Tax Laws

gdynia
31st May 2006, 14:07
For years the UK Government have stated that fixed oil platforms, jack up rigs, drill ships etc did not come into the Tax Laws. Yet on the other hand Merchant Vessels all qualified. As having spent several years on Drill Ships which were self propelled had to have Marine Crews and went from A to B under their own steam how were they not included in the Tax Laws.Would like tofind out members opinions and views on this.

lochluichart
31st May 2006, 17:58
Gdynia,
I understood that the law had been changed a couple of years ago.
This apparently was after a test case regarding a crew man on a jack-up working of Yarmouth.
Ruling was that rig was a vessel as it was mobile. So same should apply to semi-subs and drill ships.

Worth checking out.
Lochluichart.

benjidog
31st May 2006, 18:18
What's up Gdynia - don't you think you are paying enough tax? If you have any surplus I will take it off your hands! (*))

Brian

gdynia
1st June 2006, 06:00
Brian,

Wish I wasnt but as Esther Ranson said "Thats Life"

RayJordandpo
10th September 2006, 04:27
For years the UK Government have stated that fixed oil platforms, jack up rigs, drill ships etc did not come into the Tax Laws. Yet on the other hand Merchant Vessels all qualified. As having spent several years on Drill Ships which were self propelled had to have Marine Crews and went from A to B under their own steam how were they not included in the Tax Laws.Would like tofind out members opinions and views on this.
Same as me. Spent many years on self propelled drilling rigs paying full tax. Classed as vessels and requiring certificated watchkeepers for transits. I wrote to John Prescott, Dawn Primarolo and Glenda Jackson. They all came back with the same answer that "you can't call a rig up in a time of war" and that's what the seaman's tax concession is all about (according to them). What nonsense, we are qualified deck officers and We as individuals can be called up if necessary. Their answer was the same regarding this accommodation rig (flotell) that I am on now although we steamed it from Singapore to East timor and back to Singapore. Singapore to Australia (Darwin to Melbourne), all under her own power and us keeping navigation watches. I can't think of a better type of vessel "in a time of war" than a flotell ( hospital ship, troop carrier etc.) the Americans are building rigs of this design for that very purpose.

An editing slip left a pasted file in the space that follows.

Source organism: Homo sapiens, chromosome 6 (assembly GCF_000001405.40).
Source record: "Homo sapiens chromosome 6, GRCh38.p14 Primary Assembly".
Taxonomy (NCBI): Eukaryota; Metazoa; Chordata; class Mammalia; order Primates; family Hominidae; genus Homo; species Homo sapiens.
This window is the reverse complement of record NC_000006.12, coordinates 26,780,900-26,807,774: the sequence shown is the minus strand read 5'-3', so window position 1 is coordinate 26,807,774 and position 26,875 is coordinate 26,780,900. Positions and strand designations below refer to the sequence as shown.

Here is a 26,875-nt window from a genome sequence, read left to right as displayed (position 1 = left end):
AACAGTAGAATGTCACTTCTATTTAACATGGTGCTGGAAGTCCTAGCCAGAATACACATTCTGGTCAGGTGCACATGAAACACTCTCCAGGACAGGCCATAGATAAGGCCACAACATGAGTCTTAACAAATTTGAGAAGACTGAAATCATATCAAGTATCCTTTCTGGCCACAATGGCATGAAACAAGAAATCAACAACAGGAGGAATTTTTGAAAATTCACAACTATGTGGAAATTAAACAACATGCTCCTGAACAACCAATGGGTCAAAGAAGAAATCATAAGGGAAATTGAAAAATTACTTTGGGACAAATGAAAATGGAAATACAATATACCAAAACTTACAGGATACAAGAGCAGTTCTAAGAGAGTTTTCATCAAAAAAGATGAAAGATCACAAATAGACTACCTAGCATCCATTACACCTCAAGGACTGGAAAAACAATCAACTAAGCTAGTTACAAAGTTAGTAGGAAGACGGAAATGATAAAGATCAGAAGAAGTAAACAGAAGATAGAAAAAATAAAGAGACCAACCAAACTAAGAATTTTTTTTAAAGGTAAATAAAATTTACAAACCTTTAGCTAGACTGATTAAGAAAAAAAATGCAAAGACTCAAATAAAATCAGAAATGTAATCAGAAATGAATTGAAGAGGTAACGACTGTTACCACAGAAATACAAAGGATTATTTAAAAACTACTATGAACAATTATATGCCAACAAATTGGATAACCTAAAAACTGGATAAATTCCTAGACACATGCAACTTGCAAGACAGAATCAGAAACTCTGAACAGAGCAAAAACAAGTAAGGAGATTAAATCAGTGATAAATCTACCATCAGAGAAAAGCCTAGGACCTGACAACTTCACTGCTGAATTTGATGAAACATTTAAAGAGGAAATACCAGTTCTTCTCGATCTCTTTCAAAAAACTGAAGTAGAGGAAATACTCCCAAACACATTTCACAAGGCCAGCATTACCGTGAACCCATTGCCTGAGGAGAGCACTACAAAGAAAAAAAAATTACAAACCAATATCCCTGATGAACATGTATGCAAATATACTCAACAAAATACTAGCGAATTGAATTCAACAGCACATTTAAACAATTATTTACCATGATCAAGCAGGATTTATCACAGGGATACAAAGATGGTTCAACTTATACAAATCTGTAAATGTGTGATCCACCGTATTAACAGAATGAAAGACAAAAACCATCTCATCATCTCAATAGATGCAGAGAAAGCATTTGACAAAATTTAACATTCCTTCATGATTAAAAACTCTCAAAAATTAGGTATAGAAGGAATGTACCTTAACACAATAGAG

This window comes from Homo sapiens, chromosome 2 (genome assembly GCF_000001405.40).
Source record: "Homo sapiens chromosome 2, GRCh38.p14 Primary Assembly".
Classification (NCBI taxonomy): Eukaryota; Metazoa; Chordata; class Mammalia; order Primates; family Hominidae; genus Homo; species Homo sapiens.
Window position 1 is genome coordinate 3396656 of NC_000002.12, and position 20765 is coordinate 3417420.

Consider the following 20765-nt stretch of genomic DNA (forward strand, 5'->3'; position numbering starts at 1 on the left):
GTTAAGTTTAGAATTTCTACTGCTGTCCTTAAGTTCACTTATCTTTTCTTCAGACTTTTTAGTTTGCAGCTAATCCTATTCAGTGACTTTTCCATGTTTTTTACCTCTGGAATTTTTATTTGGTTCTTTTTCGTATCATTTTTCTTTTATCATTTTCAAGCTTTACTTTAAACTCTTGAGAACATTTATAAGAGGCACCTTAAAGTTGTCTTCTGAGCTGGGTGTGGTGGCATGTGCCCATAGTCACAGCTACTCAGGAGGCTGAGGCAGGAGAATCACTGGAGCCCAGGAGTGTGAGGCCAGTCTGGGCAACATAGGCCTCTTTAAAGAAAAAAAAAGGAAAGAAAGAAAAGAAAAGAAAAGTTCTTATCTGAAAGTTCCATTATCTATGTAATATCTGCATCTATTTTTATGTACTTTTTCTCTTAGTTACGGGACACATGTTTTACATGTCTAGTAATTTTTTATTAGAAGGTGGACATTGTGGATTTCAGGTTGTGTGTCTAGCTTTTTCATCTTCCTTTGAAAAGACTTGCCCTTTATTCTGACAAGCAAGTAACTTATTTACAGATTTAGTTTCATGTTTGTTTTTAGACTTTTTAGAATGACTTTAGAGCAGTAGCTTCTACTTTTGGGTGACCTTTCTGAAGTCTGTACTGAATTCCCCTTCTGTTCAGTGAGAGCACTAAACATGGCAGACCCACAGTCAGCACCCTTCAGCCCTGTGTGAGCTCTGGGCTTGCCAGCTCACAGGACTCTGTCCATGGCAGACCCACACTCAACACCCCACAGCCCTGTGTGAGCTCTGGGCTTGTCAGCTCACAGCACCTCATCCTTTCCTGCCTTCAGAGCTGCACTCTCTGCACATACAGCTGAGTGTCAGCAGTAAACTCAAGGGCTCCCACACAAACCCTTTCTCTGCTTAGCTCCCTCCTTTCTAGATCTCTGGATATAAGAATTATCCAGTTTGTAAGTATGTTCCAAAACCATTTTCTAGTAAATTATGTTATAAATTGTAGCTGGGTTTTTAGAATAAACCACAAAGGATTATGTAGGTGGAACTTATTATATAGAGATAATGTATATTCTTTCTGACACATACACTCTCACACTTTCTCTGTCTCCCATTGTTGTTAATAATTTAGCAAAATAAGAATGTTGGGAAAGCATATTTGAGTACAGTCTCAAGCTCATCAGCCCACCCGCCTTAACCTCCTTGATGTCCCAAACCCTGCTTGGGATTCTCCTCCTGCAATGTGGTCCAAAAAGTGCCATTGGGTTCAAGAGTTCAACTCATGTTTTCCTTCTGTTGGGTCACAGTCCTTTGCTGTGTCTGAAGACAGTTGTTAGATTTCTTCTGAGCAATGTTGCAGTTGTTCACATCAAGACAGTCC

Ray

Pat McCardle
22nd July 2007, 23:33
All you guys working on semi's, jack-ups, drillships etc are all on a better income than the seamen on conventional 'Ships' & I think it is a way some shipping companies keep their pay rises to the bare minimum when they know that their employee's are getting a tax refund for crew changes outside UK waters or for working cargo at platforms etc, again, outside UK water's? If you are being employed as a 'Seaman', regardless of what 'craft' you are on, then you should be entitled to the F.E.D.

timeout
24th August 2007, 01:12
Got fed up with paying 40% a long time ago, and decided to go "composite"
which meant the next best thing to tax free, you kept 83% of the pot.
I never looked back till brother Gordon changed it all in the last budget, he caused absolute mayhem by declaring composites "dead" it took 12 weeks without any money coming in to sort it back to where it was.

I have had HMRC disqualify me from tax exempt on minor issues, and even had a session at the commissioners, appealing a ludicrous tax bill, the commisioners took a dim view of HMRC stance, and my appeal was upheld, it is definetly worthwhile considering an appeal, as the commissioners give greater import to common sense in an issue, than a vague interpretation of current taxation rules.